African American Funeral Home Records

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Online Resources[edit | edit source]

Introduction[edit | edit source]

Funeral home records may give details about the deceased, such as his or her death and burial date and place, birth date and place, parents, spouse, maiden name, other family members, and religion. The records also indicate those responsible for the funeral expenses. It is common for a funeral home to include a biography or obituary and the names and residences of surviving relatives. Morticians frequently file the death certificate and have a copy of the obituary published in one or more newspapers as requested by the family.

Some funeral home records start as early as the mid-1800s, although many early records have been lost or destroyed. Old records may be in the custody of a funeral home currently in business in the area, because mortuaries that changed hands or relocated frequently saved the old records. Some records have been given to local libraries or societies. An example of funeral home records is:

Funeral home personnel are generally familiar with the locations of active cemeteries and sextons or caretakers you can contact. Telephone calls or personal visits are generally more effective than letters.

For references to nationwide funeral home directories, see African American Cemeteries. Funeral homes in the area where you live usually have a current copy of these books.

Use funeral home records to:

  • Find an accurate death date and place
  • Find the names of your ancestor's parents (especially helpful for married women)
  • Learn where your ancestor is buried

Content[edit | edit source]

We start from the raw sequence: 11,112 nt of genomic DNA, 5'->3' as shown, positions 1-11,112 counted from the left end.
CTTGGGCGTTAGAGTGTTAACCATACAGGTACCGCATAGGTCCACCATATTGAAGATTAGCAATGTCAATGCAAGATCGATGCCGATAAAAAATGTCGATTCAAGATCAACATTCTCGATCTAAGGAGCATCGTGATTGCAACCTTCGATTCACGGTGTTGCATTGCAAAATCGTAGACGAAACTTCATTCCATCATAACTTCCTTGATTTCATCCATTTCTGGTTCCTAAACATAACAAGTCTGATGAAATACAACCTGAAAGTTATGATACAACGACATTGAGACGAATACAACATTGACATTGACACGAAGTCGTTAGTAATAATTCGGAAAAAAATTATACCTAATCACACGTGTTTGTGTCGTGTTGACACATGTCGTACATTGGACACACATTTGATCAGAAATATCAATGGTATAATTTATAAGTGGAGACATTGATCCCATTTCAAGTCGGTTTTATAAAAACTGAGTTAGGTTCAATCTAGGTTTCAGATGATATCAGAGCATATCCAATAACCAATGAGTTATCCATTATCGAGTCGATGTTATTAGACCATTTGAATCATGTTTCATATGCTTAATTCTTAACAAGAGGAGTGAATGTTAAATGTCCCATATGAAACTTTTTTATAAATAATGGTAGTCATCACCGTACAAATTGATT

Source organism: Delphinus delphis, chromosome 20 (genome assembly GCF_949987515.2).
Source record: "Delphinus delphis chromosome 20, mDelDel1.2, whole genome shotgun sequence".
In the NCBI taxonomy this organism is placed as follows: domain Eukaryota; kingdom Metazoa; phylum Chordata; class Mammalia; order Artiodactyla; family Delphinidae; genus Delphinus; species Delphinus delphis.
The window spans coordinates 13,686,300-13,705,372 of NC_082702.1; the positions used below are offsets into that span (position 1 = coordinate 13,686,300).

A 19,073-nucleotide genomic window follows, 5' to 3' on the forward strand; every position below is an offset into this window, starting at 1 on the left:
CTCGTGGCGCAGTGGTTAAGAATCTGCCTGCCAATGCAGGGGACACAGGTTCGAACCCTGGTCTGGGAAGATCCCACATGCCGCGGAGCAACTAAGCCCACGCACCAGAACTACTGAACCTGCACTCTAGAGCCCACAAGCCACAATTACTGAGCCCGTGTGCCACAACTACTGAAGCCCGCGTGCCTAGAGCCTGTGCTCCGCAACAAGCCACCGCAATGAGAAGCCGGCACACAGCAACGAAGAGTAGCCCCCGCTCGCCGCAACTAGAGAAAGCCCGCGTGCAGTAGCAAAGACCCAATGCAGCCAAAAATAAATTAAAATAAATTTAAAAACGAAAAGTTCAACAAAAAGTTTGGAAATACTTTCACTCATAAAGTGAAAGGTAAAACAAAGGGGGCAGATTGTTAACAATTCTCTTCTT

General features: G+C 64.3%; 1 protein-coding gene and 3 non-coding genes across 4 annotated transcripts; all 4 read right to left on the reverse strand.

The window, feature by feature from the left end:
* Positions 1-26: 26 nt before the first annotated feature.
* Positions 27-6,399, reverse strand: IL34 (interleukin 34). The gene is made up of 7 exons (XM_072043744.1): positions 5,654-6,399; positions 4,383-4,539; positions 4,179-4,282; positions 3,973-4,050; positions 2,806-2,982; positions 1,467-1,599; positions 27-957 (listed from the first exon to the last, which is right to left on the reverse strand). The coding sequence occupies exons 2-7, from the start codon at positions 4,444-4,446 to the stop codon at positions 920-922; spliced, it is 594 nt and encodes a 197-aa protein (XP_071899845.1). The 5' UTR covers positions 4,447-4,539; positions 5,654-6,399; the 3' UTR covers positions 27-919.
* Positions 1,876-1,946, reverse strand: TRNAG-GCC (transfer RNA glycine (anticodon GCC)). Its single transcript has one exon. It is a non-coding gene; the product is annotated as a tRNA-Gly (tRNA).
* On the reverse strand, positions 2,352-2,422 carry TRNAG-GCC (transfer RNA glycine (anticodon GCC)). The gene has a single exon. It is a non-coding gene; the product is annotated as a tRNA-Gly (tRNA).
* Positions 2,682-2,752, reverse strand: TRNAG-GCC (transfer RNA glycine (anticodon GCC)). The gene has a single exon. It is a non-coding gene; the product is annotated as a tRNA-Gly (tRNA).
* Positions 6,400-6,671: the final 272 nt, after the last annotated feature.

Few pre-1880 funeral home records are available. Records vary widely, but they may contain:

  • Full name and age at death
  • Death date and place (town, county, state)
  • Birth date and place (town, county, state)
  • Names of parents, including mother's maiden name
  • Birthplaces of parents (town, county, state)
  • Sex, race, occupation, or Social Security number
  • Home address
  • Marital status (single, widowed, married, divorced)
  • Cause of death (if the death was caused by accident, murder, or rare disease, there may be a newspaper report)
  • Name of person who provided information for the record (funeral records are more reliable when the person is a close relative of the deceased)
  • Name of person who paid the mortician's bill (usually a relative or friend)
  • Name and religion of clergyman who performed the funeral (leads to church records)
  • Cemetery name and place (city, county, state) and burial plot number (this can help you find gravestone and cemetery records)

Searching Funeral Home Records[edit | edit source]

Before searching funeral home records, you must know:

  • The full name of the individual at death (for women this includes the married surname)
  • The date of death or burial
  • The town of death or burial

Following is a copy of the funeral home record for Simon A. Haley, Horton's Funeral Service, Washington, D.C., 21 August 1973.

African American Funeral Home Record

Tips[edit | edit source]

If the funeral home won't send you a record that lists living relatives, ask the clerk to photocopy the record and cross out the names of living relatives before sending you a copy.